CARPAY: Charter freedoms of public servants at stake in Newfoundland human rights case
Does government have to respect the fundamental Charter freedoms of public servants?
This question has been put before the Supreme Court of Newfoundland and Labrador, arising from a dispute between Desirée Dichmont and the province’s Human Rights Commission.
Born in 1926, Desirée Dichmont served as a pilot in World War II, one of a very small number of women to do so. After the War, she spent many years ministering to people on leper colonies in Africa, before moving to Newfoundland, where she was a school teacher and community volunteer.
She received the Queen’s Golden Jubilee Medal, and later the Queen’s Diamond Jubilee Medal for her spirit of service. In December 1997, at the age of 71, she sought and received an appointment as a marriage commissioner.
In 2004, the definition of marriage was changed to include same-sex unions. Based on her beliefs about the meaning, nature and purpose of marriage, Ms. Dichmont was not able to solemnize same-sex weddings. Considering the large number of marriage commissioners that are available in Newfoundland (and all Canadian provinces) to perform same-sex weddings, the conscience of Ms. Dichmont posed no threat to the availability of this service to same-sex couples.
Nevertheless, the government forced Ms. Dichmont to resign from a very meaningful means of public service in which she took great pride and pleasure, and for which she received only a very modest income.
Governments and other authorities accommodate the special needs of public servants all the time, for example by helping members of the public to find a Punjabi-speaking doctor, or a lawyer who specializes in family law, or a marriage commissioner willing to preside at an outdoor wedding on the shore of a lake.
Even before the age of computers and internet, the public could access different kinds of services from various different providers, understanding that not every professional can provide every service. Today’s technology makes this easier than ever before. Computer databases and online registries allow service-providers of every kind to inform the public about what they will and will not do, and when and where and how, and so on.
There is no evidence that accommodating Ms. Dichmont would hurt the provision of same-sex marriage ceremonies in the province. The government’s approach, to strip Ms. Dichmont of her license, was driven not by any practical need, but by an ideology of intolerance.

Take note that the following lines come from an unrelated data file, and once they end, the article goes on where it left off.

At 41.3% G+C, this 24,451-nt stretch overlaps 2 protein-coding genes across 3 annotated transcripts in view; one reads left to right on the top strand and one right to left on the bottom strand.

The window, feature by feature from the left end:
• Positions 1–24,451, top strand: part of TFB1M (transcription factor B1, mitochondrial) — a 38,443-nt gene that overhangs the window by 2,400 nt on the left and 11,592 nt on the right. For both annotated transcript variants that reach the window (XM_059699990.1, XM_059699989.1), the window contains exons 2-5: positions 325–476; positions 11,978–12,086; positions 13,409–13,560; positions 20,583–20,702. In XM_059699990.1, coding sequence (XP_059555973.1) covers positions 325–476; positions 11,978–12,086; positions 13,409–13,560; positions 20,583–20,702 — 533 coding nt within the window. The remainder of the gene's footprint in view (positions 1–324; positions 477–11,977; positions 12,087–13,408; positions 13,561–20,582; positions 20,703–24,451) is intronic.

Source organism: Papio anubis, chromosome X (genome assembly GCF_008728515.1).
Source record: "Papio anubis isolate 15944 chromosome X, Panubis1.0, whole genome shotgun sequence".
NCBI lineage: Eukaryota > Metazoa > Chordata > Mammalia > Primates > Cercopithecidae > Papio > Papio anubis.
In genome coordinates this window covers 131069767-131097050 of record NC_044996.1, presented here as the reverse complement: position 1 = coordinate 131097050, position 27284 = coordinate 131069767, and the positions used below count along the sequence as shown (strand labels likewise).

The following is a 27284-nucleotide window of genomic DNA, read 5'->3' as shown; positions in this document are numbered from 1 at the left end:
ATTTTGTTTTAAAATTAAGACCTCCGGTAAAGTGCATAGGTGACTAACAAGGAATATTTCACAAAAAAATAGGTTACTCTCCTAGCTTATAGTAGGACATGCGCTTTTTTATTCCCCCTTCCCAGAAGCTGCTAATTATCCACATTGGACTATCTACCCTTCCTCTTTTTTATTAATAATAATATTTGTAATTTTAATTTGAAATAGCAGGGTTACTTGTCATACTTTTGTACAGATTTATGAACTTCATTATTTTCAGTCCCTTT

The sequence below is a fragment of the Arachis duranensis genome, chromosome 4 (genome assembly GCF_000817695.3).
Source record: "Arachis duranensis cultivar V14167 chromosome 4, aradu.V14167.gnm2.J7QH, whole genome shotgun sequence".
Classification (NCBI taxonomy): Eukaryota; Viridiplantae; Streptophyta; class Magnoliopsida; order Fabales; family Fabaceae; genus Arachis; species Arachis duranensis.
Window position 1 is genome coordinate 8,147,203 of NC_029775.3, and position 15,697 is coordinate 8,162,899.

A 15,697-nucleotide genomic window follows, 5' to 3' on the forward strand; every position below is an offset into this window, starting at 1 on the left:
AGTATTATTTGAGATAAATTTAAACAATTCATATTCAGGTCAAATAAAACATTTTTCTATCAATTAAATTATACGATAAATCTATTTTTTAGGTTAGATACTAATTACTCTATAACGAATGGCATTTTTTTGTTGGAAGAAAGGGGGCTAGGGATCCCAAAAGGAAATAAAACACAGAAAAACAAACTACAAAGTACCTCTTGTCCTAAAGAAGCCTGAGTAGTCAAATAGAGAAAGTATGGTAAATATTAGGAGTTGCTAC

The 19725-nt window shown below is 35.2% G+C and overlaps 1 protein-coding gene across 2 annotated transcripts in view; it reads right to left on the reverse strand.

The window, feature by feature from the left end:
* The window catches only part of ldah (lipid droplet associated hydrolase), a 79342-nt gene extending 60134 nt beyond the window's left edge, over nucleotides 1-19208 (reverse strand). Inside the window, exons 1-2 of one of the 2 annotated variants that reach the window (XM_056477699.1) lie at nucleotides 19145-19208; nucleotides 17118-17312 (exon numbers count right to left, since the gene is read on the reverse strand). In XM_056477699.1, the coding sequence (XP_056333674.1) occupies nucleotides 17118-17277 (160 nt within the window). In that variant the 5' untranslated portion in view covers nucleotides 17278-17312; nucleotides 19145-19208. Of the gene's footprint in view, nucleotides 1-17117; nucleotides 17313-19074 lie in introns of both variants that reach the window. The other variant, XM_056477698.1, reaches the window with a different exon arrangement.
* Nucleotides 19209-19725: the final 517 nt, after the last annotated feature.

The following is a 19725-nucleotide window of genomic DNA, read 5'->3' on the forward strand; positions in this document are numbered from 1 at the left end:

Essentially, the government declared that citizens must agree with the current definition of marriage (it may change again, let’s not forget) or else forfeit the right to serve people as a marriage commissioner. How will this intolerance play itself out when Canada’s progressive courts change the legal definition of marriage to include polygamy? Will marriage commissioners be stripped of their license if they disagree with polygamy and are unwilling to unite three, four or more people into one marriage?
The Human Rights Commission was of no help to Ms. Dichmont. In court, it supports the position that accommodating Ms. Dichmont’s religious beliefs would cause the government to breach its duty of neutrality.
It’s true that governments must be neutral, by not promoting any one religious or political perspective. Governments can achieve the goal of neutrality without forcibly imposing neutrality on each and every individual public servant. Governments can provide services to the public while still respecting diversity amongst government employees.
As a government authority, the RCMP cannot be for or against any religion. But individual RCMP officers can adhere to and practice the religion of their choice, including a religion that requires wearing identifiable clothing. The fact that police officers act “as government” nearly all the time does not prevent accommodating Muslim or Sikh police officers’ religious beliefs requiring a hijab or turban.
When a court challenge was brought against turbans in the RCMP, the judge wrote: “In the case of interaction between a member of the public and a police officer wearing a turban, I do not see any compulsion or coercion on the member of the public to participate in, adopt or share the officer’s religious beliefs or practices.”
Sadly, Ms. Dichmont passed away before the legal system would grant her justice. Her Estate now pursues a ruling in court, which will impact the fundamental Charter freedoms of all public servants who are directly or indirectly employed by government.
Lawyer John Carpay is president of the Justice Centre for Constitutional Freedoms (JCCF.ca), which intervened in Estate of Desirée Dichmont v. Human Rights Commission of Newfoundland and Labrador.